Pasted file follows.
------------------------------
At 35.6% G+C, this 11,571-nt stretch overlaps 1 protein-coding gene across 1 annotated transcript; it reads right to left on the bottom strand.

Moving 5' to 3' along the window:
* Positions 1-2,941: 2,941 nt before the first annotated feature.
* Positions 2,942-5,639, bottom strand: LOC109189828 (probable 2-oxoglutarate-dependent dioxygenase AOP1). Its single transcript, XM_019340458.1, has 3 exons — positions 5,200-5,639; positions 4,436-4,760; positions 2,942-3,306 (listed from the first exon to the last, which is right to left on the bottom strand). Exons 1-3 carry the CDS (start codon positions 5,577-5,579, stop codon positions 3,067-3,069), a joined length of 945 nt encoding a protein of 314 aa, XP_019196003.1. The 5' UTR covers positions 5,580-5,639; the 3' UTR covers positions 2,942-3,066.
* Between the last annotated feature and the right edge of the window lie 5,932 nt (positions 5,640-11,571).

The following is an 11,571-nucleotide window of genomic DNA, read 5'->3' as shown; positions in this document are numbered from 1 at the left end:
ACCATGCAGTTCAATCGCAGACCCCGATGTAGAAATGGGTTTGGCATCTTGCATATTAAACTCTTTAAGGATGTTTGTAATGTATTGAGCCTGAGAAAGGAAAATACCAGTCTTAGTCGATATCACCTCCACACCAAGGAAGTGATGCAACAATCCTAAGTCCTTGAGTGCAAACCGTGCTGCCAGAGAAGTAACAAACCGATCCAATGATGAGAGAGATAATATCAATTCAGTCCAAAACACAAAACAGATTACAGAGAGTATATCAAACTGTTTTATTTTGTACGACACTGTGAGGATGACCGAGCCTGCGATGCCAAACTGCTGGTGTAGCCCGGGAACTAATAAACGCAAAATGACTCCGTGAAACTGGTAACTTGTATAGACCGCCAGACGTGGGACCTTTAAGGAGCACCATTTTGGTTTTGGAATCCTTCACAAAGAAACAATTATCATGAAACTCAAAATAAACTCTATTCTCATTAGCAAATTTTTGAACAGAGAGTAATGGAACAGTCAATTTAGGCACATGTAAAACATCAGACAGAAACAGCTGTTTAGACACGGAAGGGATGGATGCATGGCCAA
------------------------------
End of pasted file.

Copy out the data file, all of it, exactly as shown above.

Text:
At 35.6% G+C, this 11,571-nt stretch overlaps 1 protein-coding gene across 1 annotated transcript; it reads right to left on the bottom strand.

Moving 5' to 3' along the window:
* Positions 1-2,941: 2,941 nt before the first annotated feature.
* Positions 2,942-5,639, bottom strand: LOC109189828 (probable 2-oxoglutarate-dependent dioxygenase AOP1). Its single transcript, XM_019340458.1, has 3 exons — positions 5,200-5,639; positions 4,436-4,760; positions 2,942-3,306 (listed from the first exon to the last, which is right to left on the bottom strand). Exons 1-3 carry the CDS (start codon positions 5,577-5,579, stop codon positions 3,067-3,069), a joined length of 945 nt encoding a protein of 314 aa, XP_019196003.1. The 5' UTR covers positions 5,580-5,639; the 3' UTR covers positions 2,942-3,066.
* Between the last annotated feature and the right edge of the window lie 5,932 nt (positions 5,640-11,571).

The following is an 11,571-nucleotide window of genomic DNA, read 5'->3' as shown; positions in this document are numbered from 1 at the left end:
ACCATGCAGTTCAATCGCAGACCCCGATGTAGAAATGGGTTTGGCATCTTGCATATTAAACTCTTTAAGGATGTTTGTAATGTATTGAGCCTGAGAAAGGAAAATACCAGTCTTAGTCGATATCACCTCCACACCAAGGAAGTGATGCAACAATCCTAAGTCCTTGAGTGCAAACCGTGCTGCCAGAGAAGTAACAAACCGATCCAATGATGAGAGAGATAATATCAATTCAGTCCAAAACACAAAACAGATTACAGAGAGTATATCAAACTGTTTTATTTTGTACGACACTGTGAGGATGACCGAGCCTGCGATGCCAAACTGCTGGTGTAGCCCGGGAACTAATAAACGCAAAATGACTCCGTGAAACTGGTAACTTGTATAGACCGCCAGACGTGGGACCTTTAAGGAGCACCATTTTGGTTTTGGAATCCTTCACAAAGAAACAATTATCATGAAACTCAAAATAAACTCTATTCTCATTAGCAAATTTTTGAACAGAGAGTAATGGAACAGTCAATTTAGGCACATGTAAAACATCAGACAGAAACAGCTGTTTAGACACGGAAGGGATGGATGCATGGCCAA